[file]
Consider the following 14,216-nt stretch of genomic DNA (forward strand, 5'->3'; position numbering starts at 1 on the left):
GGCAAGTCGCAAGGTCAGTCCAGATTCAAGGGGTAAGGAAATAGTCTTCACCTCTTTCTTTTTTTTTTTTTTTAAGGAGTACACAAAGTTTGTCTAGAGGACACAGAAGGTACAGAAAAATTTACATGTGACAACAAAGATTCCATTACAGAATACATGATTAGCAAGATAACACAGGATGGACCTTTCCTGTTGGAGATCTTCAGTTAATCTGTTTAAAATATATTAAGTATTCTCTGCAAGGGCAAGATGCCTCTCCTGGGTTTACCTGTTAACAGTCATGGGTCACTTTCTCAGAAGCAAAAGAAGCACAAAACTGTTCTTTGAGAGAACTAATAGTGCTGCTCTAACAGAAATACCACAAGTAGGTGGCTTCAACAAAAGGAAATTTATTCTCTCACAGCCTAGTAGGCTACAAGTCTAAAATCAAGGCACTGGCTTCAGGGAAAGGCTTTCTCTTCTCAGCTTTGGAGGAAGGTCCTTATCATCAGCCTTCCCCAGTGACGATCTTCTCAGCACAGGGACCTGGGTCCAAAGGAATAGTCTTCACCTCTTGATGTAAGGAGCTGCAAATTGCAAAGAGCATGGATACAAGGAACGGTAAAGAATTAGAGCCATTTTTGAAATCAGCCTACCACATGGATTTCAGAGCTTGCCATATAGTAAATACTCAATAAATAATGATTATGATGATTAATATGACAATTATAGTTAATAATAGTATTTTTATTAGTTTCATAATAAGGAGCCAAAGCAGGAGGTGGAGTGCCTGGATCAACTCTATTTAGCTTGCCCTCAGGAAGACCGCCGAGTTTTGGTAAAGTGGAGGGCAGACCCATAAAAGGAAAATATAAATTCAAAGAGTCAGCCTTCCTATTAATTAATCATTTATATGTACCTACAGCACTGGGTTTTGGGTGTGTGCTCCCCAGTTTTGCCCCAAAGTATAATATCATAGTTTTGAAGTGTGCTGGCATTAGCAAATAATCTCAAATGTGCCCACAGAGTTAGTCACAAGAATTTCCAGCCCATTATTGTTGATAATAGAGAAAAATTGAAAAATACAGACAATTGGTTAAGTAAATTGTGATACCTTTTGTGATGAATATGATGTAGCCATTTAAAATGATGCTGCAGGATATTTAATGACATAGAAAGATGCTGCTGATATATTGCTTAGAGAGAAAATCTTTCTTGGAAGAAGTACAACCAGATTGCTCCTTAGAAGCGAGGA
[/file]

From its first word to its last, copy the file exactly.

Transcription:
Consider the following 14,216-nt stretch of genomic DNA (forward strand, 5'->3'; position numbering starts at 1 on the left):
GGCAAGTCGCAAGGTCAGTCCAGATTCAAGGGGTAAGGAAATAGTCTTCACCTCTTTCTTTTTTTTTTTTTTTAAGGAGTACACAAAGTTTGTCTAGAGGACACAGAAGGTACAGAAAAATTTACATGTGACAACAAAGATTCCATTACAGAATACATGATTAGCAAGATAACACAGGATGGACCTTTCCTGTTGGAGATCTTCAGTTAATCTGTTTAAAATATATTAAGTATTCTCTGCAAGGGCAAGATGCCTCTCCTGGGTTTACCTGTTAACAGTCATGGGTCACTTTCTCAGAAGCAAAAGAAGCACAAAACTGTTCTTTGAGAGAACTAATAGTGCTGCTCTAACAGAAATACCACAAGTAGGTGGCTTCAACAAAAGGAAATTTATTCTCTCACAGCCTAGTAGGCTACAAGTCTAAAATCAAGGCACTGGCTTCAGGGAAAGGCTTTCTCTTCTCAGCTTTGGAGGAAGGTCCTTATCATCAGCCTTCCCCAGTGACGATCTTCTCAGCACAGGGACCTGGGTCCAAAGGAATAGTCTTCACCTCTTGATGTAAGGAGCTGCAAATTGCAAAGAGCATGGATACAAGGAACGGTAAAGAATTAGAGCCATTTTTGAAATCAGCCTACCACATGGATTTCAGAGCTTGCCATATAGTAAATACTCAATAAATAATGATTATGATGATTAATATGACAATTATAGTTAATAATAGTATTTTTATTAGTTTCATAATAAGGAGCCAAAGCAGGAGGTGGAGTGCCTGGATCAACTCTATTTAGCTTGCCCTCAGGAAGACCGCCGAGTTTTGGTAAAGTGGAGGGCAGACCCATAAAAGGAAAATATAAATTCAAAGAGTCAGCCTTCCTATTAATTAATCATTTATATGTACCTACAGCACTGGGTTTTGGGTGTGTGCTCCCCAGTTTTGCCCCAAAGTATAATATCATAGTTTTGAAGTGTGCTGGCATTAGCAAATAATCTCAAATGTGCCCACAGAGTTAGTCACAAGAATTTCCAGCCCATTATTGTTGATAATAGAGAAAAATTGAAAAATACAGACAATTGGTTAAGTAAATTGTGATACCTTTTGTGATGAATATGATGTAGCCATTTAAAATGATGCTGCAGGATATTTAATGACATAGAAAGATGCTGCTGATATATTGCTTAGAGAGAAAATCTTTCTTGGAAGAAGTACAACCAGATTGCTCCTTAGAAGCGAGGA